Can Calorie Labels Increase Caloric Intake
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|ClinicalTrials.gov Identifier: NCT01473225|
Recruitment Status : Withdrawn (Funding was pulled after unsuccessful pilot study)
First Posted : November 17, 2011
Last Update Posted : May 21, 2015
|Condition or disease||Intervention/treatment||Phase|
|Food Consumption||Other: Calorie information Other: No calorie information||Not Applicable|
|Study Type :||Interventional (Clinical Trial)|
|Actual Enrollment :||0 participants|
|Intervention Model:||Parallel Assignment|
|Primary Purpose:||Basic Science|
|Official Title:||Can Calorie Labels Increase Caloric Intake? A Test of Possible Perverse Effects of Calorie Labels|
|Study Start Date :||November 2011|
|Actual Primary Completion Date :||September 2014|
|Study Completion Date :||September 2014|
|Experimental: Calorie label||
Other: Calorie information
Nutrition label featuring calorie information will be provided.
|Active Comparator: No calorie label||
Other: No calorie information
No nutrition label will be provided in this condition.
- Calories consumed [ Time Frame: At time of intervention (30 minutes) ]The investigators will assess how many calories are consumed by participants by weighing the cereal provided before and after participants complete the taste test portion of the study. This will happen within 30 minutes of the intervention, which is an experimental manipulation of whether or not calorie labels are present.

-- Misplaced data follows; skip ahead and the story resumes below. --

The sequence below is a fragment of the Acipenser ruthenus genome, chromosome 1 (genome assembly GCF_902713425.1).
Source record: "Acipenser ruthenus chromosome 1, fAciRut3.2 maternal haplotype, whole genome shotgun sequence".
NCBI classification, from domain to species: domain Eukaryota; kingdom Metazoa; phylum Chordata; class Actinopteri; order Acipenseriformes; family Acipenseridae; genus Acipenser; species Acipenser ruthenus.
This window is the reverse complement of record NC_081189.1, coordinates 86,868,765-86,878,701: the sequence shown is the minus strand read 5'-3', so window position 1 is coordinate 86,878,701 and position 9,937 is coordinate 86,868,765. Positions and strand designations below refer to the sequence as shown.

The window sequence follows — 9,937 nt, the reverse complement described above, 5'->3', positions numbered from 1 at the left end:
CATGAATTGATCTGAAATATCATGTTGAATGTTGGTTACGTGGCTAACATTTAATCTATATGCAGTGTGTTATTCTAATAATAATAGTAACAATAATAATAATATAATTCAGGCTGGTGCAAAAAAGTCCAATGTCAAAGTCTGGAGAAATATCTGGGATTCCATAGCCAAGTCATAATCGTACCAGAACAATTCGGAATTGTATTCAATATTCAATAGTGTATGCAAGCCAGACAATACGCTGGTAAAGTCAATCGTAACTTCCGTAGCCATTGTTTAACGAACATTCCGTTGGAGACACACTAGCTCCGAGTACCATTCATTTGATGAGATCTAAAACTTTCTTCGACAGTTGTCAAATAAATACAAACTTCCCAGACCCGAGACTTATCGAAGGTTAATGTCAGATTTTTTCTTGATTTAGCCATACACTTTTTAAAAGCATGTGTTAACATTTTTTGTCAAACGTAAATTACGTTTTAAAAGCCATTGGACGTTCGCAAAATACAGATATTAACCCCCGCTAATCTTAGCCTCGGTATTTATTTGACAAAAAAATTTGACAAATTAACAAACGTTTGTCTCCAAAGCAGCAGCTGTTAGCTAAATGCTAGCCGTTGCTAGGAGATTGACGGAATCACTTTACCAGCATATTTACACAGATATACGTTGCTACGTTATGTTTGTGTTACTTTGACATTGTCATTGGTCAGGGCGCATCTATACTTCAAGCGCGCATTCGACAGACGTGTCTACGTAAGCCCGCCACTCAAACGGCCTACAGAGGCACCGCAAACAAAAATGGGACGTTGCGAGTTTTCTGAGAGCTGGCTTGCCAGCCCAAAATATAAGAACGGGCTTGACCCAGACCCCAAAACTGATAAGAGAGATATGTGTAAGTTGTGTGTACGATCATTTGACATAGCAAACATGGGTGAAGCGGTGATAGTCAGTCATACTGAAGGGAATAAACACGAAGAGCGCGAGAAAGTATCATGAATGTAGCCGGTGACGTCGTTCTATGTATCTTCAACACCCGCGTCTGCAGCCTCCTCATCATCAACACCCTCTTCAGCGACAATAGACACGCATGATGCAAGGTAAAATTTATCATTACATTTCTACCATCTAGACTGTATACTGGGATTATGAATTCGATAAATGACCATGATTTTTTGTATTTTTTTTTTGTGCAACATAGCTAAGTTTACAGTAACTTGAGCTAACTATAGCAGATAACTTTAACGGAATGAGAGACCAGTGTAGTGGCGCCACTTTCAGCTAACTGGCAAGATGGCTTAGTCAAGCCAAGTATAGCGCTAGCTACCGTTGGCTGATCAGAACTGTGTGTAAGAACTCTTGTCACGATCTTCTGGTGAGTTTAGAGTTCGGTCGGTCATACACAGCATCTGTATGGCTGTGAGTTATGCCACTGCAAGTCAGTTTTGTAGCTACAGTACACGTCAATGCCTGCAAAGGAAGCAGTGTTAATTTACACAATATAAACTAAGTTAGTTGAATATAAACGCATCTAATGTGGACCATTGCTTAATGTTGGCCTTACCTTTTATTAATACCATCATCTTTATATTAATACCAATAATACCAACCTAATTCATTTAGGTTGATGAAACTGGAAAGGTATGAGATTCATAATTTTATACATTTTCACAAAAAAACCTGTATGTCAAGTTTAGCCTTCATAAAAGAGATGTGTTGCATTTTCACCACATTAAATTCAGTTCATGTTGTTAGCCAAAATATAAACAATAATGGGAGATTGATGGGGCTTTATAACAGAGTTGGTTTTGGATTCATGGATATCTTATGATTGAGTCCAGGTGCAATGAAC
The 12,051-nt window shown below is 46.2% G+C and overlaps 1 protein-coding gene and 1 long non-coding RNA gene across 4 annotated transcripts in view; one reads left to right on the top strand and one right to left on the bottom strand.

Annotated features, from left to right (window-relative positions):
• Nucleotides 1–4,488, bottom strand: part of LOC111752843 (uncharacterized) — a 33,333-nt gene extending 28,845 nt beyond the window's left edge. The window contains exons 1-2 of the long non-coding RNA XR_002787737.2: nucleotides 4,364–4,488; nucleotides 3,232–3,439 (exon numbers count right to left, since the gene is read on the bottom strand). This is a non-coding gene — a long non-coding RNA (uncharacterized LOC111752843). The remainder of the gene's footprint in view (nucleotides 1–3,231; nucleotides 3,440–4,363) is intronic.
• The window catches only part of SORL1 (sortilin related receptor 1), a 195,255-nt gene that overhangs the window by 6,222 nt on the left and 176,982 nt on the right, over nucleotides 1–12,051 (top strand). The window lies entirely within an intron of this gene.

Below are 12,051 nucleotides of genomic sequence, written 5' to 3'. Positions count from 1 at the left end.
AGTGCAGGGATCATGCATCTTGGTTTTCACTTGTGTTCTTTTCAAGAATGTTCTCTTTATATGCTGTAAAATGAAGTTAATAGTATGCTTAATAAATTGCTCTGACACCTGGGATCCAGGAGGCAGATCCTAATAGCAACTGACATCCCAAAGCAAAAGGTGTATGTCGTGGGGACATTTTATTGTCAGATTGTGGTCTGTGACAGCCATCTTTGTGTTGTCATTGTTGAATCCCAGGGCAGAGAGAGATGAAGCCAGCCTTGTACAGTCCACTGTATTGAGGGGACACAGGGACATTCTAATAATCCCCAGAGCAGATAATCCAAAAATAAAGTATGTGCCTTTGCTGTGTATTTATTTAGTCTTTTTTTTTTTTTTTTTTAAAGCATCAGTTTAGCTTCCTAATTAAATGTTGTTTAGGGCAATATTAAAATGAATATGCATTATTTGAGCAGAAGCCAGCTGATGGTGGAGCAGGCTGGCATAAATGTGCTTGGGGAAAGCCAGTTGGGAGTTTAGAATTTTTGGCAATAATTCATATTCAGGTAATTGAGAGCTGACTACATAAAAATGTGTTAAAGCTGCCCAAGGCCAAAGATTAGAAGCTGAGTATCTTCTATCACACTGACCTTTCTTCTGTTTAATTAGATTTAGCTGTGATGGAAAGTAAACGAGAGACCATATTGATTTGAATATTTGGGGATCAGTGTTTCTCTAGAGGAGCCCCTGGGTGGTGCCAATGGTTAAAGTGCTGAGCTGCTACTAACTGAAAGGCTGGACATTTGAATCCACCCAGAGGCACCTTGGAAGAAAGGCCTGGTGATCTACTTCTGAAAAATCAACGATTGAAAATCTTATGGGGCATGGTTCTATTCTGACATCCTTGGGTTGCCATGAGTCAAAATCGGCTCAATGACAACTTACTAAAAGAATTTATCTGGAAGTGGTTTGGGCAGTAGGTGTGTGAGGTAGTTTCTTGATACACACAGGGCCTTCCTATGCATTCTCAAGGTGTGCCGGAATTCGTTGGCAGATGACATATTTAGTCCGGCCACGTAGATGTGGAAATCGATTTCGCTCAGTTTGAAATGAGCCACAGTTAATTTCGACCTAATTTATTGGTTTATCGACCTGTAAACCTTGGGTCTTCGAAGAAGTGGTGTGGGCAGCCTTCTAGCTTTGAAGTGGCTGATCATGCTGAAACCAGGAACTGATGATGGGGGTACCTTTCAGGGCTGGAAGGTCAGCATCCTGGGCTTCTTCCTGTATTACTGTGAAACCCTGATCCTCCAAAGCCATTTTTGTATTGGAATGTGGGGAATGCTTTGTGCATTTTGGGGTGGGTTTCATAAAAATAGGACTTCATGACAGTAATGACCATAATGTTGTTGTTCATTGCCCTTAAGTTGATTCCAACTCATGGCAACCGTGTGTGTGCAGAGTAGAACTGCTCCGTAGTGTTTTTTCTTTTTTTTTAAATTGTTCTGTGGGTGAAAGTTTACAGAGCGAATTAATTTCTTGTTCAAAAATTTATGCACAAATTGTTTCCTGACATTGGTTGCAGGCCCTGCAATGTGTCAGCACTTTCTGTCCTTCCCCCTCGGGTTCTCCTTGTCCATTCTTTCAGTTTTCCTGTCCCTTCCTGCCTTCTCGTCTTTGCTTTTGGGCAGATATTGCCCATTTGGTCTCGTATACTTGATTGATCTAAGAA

- Attitudes toward food [ Time Frame: At time of intervention (30 minutes) ]Using survey measures, the investigators will assess how people feel toward the food item they just tasted, rating it in terms of perceived tastiness, healthiness, overall quality, and value. These ratings will be on a Likert scale from 1-5.
To learn more about this study, you or your doctor may contact the study research staff using the contact information provided by the sponsor.
Please refer to this study by its ClinicalTrials.gov identifier (NCT number): NCT01473225
|United States, Pennsylvania|
|Carnegie Mellon University|
|Pittsburgh, Pennsylvania, United States, 15213|
|Principal Investigator:||Eric M VanEpps, BA||Carnegie Mellon University|